I was shocked by her response. Here was something that while it may not be the funniest thing in the world, it for sure isn't THAT serious. I proceeded to explain, "its funny because of its context, I assume you're not a Twilight superfan proudly expressing your culture through this snap bracelet.. are you?..." to which she said.. "no.. I just like the way it looks."

This "just like the way it looks" type of art appreciation applies to stuff like this,

I continued by explaining that as someone who calls themselves an artist having attended RISD, one can not simply "like the way it looks" without thinking about its context. More importantly, acknowledging that the recontextualization of this Twilight/Jamba Juice bracelet is in fact humorous. Humor being the basis for such a thing. The ability to see what is banal as something otherwise is rooted in privilege and class. For instance, you and your arty friends having a dinner party in Taco Bell is not the same as a redneck family having their weekly Wednesday outing at Taco Bell.

So why is it so bothersome to me that this unnamed girl didn't see the humor of her snap bracelet? Why do I find her viewpoint of "just liking the way it looks" deeply disturbing? Im not exactly sure.. but I think it has something to do with the fact that I appreciate honesty in art and don't appreciate pretention.

Humor provides a relatable framing to look at a deeper issue. The current flavor of fashion and art around me is embedded in appropriation of "low culture", disposable consumer culture, glorifying the mundane in pursuit of an honest expression/reflection of our times. Kitsch, is one word for it. The image above is from DISmagazine published sometime in 2011. You are looking at loafers inside of jellies. This is a funny image first and an art piece second. If it was an art piece first, it would be something more like this image,

which tackles consumerism and feminism through something one could definitely say "oh I like the way it looks" towards.. that is to say, a "graphic approach". DISmagazine, The Jogging, Zach Shipko, Jeff Baij, Rachel Lord, Jacob Broms Engblom and many other peers of mine, I would not say take a "graphic approach".. rather, they strive to create an image that is striking through humor, not through graphic irreverence.

OK, that was kinda a lot of writing to get to the part of this post that is the reason Brad Troemel is probably going to read it. I take issue with Brad's article, "The Accidental Audience" , published in The New Inquiry.

After four paragraphs you finally get some critical thought in the essay.. basically he comes out and explains that he's butt hurt that people save Tumblr posts to their computer, re-posting them to their own Tumblr as means of claiming ownership of an image and disenfranchising another Tumblr member of oh so coveted "notes"..

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He makes this distinction between "reblogging" a Tumblr post and "manually reposting" an image, arguing that the context is stripped from such an act, "These omissions and obfuscations of authorship create an increased likelihood that art images will be stripped of their status as art, allowing audiences to understand the work as something other than art. They become accidental art audiences."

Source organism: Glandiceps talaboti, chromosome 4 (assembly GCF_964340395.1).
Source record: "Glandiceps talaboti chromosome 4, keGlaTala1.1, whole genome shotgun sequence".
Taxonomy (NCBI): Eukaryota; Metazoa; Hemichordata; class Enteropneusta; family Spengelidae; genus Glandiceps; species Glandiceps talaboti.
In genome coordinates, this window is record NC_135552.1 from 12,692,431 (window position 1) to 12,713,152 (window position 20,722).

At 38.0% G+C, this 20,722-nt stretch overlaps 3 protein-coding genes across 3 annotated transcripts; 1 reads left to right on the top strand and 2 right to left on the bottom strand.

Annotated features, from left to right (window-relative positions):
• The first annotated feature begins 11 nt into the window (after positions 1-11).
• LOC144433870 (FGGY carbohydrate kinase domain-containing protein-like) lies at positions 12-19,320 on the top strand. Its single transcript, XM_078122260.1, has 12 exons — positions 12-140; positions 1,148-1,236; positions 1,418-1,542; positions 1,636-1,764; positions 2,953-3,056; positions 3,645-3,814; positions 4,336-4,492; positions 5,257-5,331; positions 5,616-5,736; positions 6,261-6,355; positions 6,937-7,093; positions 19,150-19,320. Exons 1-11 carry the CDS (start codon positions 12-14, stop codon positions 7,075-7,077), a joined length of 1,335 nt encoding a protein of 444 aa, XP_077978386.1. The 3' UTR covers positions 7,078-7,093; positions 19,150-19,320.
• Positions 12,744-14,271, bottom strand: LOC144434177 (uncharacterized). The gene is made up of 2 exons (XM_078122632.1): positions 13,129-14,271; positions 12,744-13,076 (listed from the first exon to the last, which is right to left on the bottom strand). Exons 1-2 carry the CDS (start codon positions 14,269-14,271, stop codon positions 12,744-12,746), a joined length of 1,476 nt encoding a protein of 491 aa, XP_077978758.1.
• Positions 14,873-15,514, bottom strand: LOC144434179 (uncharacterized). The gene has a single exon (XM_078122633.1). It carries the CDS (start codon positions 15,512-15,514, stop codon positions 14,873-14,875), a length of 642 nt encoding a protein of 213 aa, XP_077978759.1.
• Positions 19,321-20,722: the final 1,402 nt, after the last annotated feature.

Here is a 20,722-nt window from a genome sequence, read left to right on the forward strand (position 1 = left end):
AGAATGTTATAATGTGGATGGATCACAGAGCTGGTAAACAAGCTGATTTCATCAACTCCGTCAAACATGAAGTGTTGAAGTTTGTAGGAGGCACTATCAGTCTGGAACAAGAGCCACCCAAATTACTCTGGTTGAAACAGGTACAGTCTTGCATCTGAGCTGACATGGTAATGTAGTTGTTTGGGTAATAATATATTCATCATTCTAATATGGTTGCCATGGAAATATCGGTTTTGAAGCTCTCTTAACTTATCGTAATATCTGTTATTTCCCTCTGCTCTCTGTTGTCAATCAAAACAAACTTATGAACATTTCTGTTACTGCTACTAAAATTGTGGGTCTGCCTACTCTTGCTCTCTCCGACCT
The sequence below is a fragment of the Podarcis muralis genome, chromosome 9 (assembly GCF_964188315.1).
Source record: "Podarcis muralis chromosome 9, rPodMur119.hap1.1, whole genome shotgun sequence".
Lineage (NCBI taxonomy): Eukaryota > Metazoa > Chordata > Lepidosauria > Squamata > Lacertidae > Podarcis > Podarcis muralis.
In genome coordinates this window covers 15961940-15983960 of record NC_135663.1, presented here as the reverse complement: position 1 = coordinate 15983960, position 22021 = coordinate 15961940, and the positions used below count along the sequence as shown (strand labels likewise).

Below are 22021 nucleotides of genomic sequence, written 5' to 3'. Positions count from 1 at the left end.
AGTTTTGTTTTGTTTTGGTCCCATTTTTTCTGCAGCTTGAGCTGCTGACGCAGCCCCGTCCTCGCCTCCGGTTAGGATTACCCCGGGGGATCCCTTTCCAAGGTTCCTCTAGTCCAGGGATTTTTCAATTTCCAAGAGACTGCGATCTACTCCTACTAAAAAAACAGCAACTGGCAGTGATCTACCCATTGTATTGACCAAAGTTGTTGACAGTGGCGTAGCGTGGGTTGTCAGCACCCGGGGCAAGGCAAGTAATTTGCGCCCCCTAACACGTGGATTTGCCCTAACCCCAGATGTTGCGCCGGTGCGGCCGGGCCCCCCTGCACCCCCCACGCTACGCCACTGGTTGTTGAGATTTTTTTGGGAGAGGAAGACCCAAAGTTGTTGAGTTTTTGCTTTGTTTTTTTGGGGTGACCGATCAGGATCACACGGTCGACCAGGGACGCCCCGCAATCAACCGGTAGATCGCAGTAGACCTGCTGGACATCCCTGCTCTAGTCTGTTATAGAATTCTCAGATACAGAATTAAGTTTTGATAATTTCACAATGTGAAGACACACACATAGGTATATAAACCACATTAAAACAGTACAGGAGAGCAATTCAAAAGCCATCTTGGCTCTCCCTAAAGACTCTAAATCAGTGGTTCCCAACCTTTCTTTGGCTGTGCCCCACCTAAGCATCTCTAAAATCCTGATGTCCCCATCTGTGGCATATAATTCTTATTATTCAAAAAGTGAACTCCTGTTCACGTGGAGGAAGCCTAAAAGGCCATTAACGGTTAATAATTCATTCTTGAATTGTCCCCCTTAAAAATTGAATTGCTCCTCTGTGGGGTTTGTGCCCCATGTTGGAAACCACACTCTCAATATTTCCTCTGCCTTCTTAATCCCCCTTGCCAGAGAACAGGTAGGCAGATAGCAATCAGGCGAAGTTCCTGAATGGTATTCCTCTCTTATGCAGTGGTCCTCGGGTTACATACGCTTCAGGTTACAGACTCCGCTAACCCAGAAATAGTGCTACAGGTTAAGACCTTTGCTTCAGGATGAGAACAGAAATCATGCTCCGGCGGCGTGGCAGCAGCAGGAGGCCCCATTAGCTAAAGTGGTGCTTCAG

LOL ok stop right there. Dude.. you are talking about an image of bacon in a hair straitening iron..

This reminds me of the Jamba Juice girl, only worse. Not only are you too stiff lipped to be able to enjoy an art image as humorous, you also are mad at anyone who finds it anything other than serious because they "dont get the art." Such rhetoric is dangerous, as it further polarizes "artists" from the rest of the world. A trait common in Brad's writing, as read in his article, Club Kids: The Social Life of Artists on Facebook, where he champions artists using Facebook as a social tool, as if it is anything more special than any 13 year old using it.

Don't get me wrong, I fucking love Aaron Graham's, HAIR STRAIGHTENER USED TO COOK INDIVIDUAL PIECE OF BACON. I love that it lampoons formalism in a relatable way.. with common objects. I love that it doesn't hold the image sacred, it wasn't taken with a 5D and Lowel lights.. it was probably just snapped with a camera phone. Point being.. there are PLENTY of interesting things that can be discussed about this image.. yet the entry point to discuss these things is humor.

Nick Demarco's Daydreamer Desk recently got a pretty good amount of attention, making its rounds amongst top news outlets. "Normal", non-artists, like the desk, they don't think about it "as art".. MSN earnestly reports, "Some might say that sleeping on the job is a bit too laid-back for most corproate environments, but at least you'll have a nice place to sleep once you're fired." is this a problem? No. Its not a problem. Its a good thing. Nick is a funny guy, I know he's a funny guy. Nick and I make jokes together. Is Nick "a joke"? Hell no. Nick is not a joke, hes a great artist. Nick is also a contributor of the Jogging.

So again, what's the problem with people taking their post-modern appropriations of low culture without humor? Why did I just write this long post? Well I think most importantly, it makes you come off as a pompous snob – taking from other cultures and refusing to let those same cultures consume your stolen bounty. The other problem with it is that its fucking boring. Just "liking the way something looks" does not require a $55,000 art education, nor does complaining about someone on Tumblr stealing your art image and "not getting it." Troemel finishes his essay on an especially gauche note saying, "The accidental audience’s scale and effectiveness in dissemination for democratic work proves this option is possible — just don’t tell anyone it’s art once the images get out there. For all I know, they might be something else at that point.".. to which I'll just say.. dude.. don't post on the internet, especially Tumblr, if you're such a stuck up sour person that you won't appreciate an audience who doesn't remind you of the art school kids you spend all day with.

Lighten up people, these times are really exciting and fun. A super serious demeanour does not make you an adult and is not a prerequisite for being intelligent.